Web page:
Ask about rate options as well. Some utilities offer a low-income rate discount. Others offer time-of-use rates that lower bills if you can move your consumption off-peak.

4 ways to cut utility costs

With or without help from government programs or your utility, you can still take steps to curb rising energy costs. Here are some ways to save. 

Banish power vampires. The modern home has lots of devices that suck electricity even when turned off, costing an average of $100 per year, according to the Department of Energy. Chargers for phones, tablets and other cordless devices drink juice even when they are not charging anything, so unplug them when not in use. Likewise, turn off or unplug televisions, computers, cable boxes and game consoles — anything with a little indicator light.

Cover your windows. Homes lose about 30 percent of their heating energy through windows in the winter, and 76 percent of sunlight that falls on double-pane windows becomes heat in the summer. Consider blackout curtains.

Upgrade to LED lighting. You can cut the amount of energy used by your light bulbs by up to 90 percent if you switch from traditional incandescent bulbs to light-emitting diodes. LED lights also last 25 times longer, meaning you won’t spend as much on new bulbs over time.

Get all rebates and tax credits. States and some municipalities offer incentives for everything from installing solar panels to buying an electric car to upgrading home appliances. DSIRE, a searchable database of renewable-energy and energy-efficiency incentives maintained by North Carolina State University's NC Clean Energy Technology Center, can help you find programs in your state.​ 

Editor's note: This story, originally published on August 31, 2022, has been updated to reflect new information.

AARP Fights for Consumers on Utilities

ARP state offices advocate on behalf of consumers around the country for safe, reliable and affordable utilities. So far this year, there have been 45 utility advocacy wins across 25 states, including things like expanding broadband access, preventing utility shutoffs, lowering utility rate increases and helping to ensure consumers have a voice in the utility rate-making process. Some examples:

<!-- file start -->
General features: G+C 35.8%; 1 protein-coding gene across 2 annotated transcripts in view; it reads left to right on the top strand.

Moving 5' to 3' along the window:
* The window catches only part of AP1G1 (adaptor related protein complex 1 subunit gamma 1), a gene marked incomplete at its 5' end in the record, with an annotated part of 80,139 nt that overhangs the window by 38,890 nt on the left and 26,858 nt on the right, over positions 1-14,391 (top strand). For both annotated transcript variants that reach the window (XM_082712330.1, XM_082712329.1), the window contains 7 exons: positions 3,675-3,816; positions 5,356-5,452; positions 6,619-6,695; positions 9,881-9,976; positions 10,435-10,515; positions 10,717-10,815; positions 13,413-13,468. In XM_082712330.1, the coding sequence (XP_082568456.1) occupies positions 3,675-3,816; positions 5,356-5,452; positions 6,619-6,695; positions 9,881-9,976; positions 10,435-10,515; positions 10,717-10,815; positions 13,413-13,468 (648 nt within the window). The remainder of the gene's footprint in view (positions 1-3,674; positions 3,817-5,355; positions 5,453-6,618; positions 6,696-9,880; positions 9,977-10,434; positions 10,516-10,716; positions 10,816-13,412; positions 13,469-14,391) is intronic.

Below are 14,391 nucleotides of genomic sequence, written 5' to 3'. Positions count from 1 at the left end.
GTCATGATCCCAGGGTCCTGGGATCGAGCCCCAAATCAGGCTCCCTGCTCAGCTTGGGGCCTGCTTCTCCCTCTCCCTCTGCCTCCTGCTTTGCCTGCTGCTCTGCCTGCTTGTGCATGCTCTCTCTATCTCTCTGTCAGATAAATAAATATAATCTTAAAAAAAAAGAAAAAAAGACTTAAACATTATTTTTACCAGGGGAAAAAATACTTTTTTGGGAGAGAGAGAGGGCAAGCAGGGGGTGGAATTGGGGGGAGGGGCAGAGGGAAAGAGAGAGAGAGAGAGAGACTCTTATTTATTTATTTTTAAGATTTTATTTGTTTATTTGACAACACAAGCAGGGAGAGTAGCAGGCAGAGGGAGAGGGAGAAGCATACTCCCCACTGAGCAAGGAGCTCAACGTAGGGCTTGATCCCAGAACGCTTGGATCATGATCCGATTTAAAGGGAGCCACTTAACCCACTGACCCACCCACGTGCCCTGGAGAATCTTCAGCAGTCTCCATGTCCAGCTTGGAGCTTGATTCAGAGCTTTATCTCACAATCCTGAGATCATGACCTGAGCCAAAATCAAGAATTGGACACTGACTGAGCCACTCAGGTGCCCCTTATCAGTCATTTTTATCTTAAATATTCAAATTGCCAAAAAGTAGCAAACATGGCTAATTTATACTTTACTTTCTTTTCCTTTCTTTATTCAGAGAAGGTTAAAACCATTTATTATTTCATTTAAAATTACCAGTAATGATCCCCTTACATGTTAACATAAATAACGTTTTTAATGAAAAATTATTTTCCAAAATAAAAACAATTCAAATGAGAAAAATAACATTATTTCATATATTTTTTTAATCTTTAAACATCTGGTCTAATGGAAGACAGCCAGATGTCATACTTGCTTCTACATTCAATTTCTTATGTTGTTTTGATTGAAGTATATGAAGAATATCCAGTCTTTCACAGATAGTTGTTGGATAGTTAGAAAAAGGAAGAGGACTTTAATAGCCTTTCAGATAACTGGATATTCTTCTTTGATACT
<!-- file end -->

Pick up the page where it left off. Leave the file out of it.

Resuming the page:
• New Jersey: With a COVID-19-era moratorium on utility shutoffs set to expire, AARP New Jersey fought for the passage of a law that protected thousands of residents who were at risk of having their utilities disconnected, but who were eligible for assistance to help pay their bills and make them more affordable.
  • Oklahoma: Over the past year, 14,366 AARP Oklahoma members made their voices heard: No more utility rate hikes. With their support, the Oklahoma state office fought back against three rate-increase requests. Low-income customers who qualify for LIHEAP will also see a $3 per month reduction on their bills, thanks to AARP’s advocacy.
  • Oregon: In response to the heat-wave-dome phenomenon that killed hundreds of older Oregonians in 2021, especially those living in rental units without adequate AC, AARP Oregon fought for the passage of Senate Bill 1536. The new law restricts the ability of landlords to limit the use of portable cooling devices, and, among other provisions, sets up a program for distribution of AC units to eligible individuals.​

Donna Fuscaldo is a contributing writer and editor focusing on personal finance and health. She has spent over two decades writing and covering news for several national publications including the Wall Street JournalForbes, Investopedia and HerMoney.